In one of the most closely watched U.S. Senate contests this year, Democrat Beto O'Rourke raised a record $38.1 million during the third quarter in a bid to oust Ted Cruz, a prominent Texas Republican who made an unsuccessful run for the White House in 2016.
O'Rourke announced on Friday his eye-popping financial haul over the last three months. It was more than three times the amount raised by Cruz and set a new quarterly fundraising record in a Senate race.
The funding was the most a Senate candidate has raised in a quarter since Rick Lazio, a onetime Republican member of Congress who hauled in $22 million in the third quarter of 2000 in a failed contest against Hillary Clinton for a Senate seat in New York, according to the Center for Responsive Politics.
Last week, Cruz said his campaign had raised more than $12 million during the third quarter and predicted, correctly, that his rival's take for the period would top $30 million. During a rally in Texas where he announced his own fundraising success, Cruz said of O'Rourke: "If you wanna raise money from Hollywood liberals, there ain't nothing better. But that's not Texas."
O'Rourke's unprecedented fundraising caused a stir on social media, with many commentators noting that it outpaced what high-profile presidential candidates have raised in a quarter in the past. One noted that Republican Jeb Bush's unsuccessful 2016 presidential campaign had raised $35.5 million in a quarter. Another pointed out that former President Barack Obama had raised $23.5 in the final quarter before the 2008 primary season kicked off.
The contest between O'Rourke, a three-term liberal member of the House of Representatives, and Cruz, a conservative senator, has fired up progressives around the country, drawing in large amounts of small donations from out-of-district and out-of-state donors as Democrats seek to wrest control of Congress.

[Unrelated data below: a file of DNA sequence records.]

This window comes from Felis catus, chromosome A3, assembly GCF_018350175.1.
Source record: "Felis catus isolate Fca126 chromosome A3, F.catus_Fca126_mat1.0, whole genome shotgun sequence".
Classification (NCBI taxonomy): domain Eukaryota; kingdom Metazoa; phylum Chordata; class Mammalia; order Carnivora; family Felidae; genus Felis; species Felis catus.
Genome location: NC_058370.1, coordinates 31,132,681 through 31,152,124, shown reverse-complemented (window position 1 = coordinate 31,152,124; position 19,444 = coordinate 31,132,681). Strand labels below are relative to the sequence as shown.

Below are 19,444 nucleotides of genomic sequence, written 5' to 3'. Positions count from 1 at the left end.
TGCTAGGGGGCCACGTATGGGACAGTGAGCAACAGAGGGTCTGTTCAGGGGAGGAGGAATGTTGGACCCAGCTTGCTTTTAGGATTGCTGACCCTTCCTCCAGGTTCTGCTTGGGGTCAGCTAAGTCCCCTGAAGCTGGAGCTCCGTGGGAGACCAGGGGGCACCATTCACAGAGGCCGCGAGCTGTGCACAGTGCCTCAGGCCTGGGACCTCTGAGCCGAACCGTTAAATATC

O'Rourke, who has rejected receiving money from political action committees, said the latest funding came from 800,000 contributors, although he did not say how many were from outside El Paso, which is the heart of the congressional district he represents.
The Center for Responsive Politics said more than $25 million of the funds raised by O'Rourke during the latest quarter came through ActBlue, the Democratic online fundraising juggernaut. ActBlue said earlier this week that it had raised more than $385 million for 9,300 campaigns and organizations during the third quarter.
In a statement released Friday, O'Rourke said, "The people of Texas in all 254 counties are proving that when we reject PACs and come together not as Republicans or Democrats but as Texans and Americans, there's no stopping us."
The O'Rourke-Cruz race currently stands as the second most expensive Senate contest, with each candidate raising more than $23 million through the second quarter. The latest quarterly fundraising puts O'Rourke well ahead of his rival.
The most expensive Senate race is being waged in Florida between Democratic Sen. Bill Nelson and Republican Gov. Rick Scott; more than $50 million had been raised through the second quarter. Congressional candidates must report their third-quarter fundraising and spending to the Federal Election Commission on Monday.
Despite his sizable fundraising advantage,O'Rourke lags behind Cruz in most polls. In a poll conducted on Thursday by The New York Times' Upshot newsletter and Siena College, Cruz was ahead of O'Rourke 51 percent to 43 percent.
It's a 'serious race'
Nevertheless, with O'Rourke emerging as a competitive challenger in Texas, Republicans are "understanding now that this is a serious race beginning to rally to Cruz's side," said Brandon Rottinghaus, a professor of political science at University of Texas at Austin.
Spending on presidential, congressional and local election campaigns has been steadily rising in the United States in recent years, partly as a result of unlimited spending by outside groups.The Center for Responsive Politics expects this election cycle to set a new fundraising and spending record.
But outraising and outspending your rival doesn't always ensure victory. In one of the most expensive and closely fought races this election cycle, Democrat Jon Ossoff lost in a special election for a House seat in Georgia last year to Republican Karen Handel despite a $20 million fundraising advantage.
Nevertheless, money does make a difference.
To be competitive, "you need to be able to both outspend or keep up with your opponent but also have at bay, ready to deploy, a huge amount of money in case a super PAC comes in and makes a huge ad buy in your district," said Sarah Bryner, research director for the Center for Responsive Politics.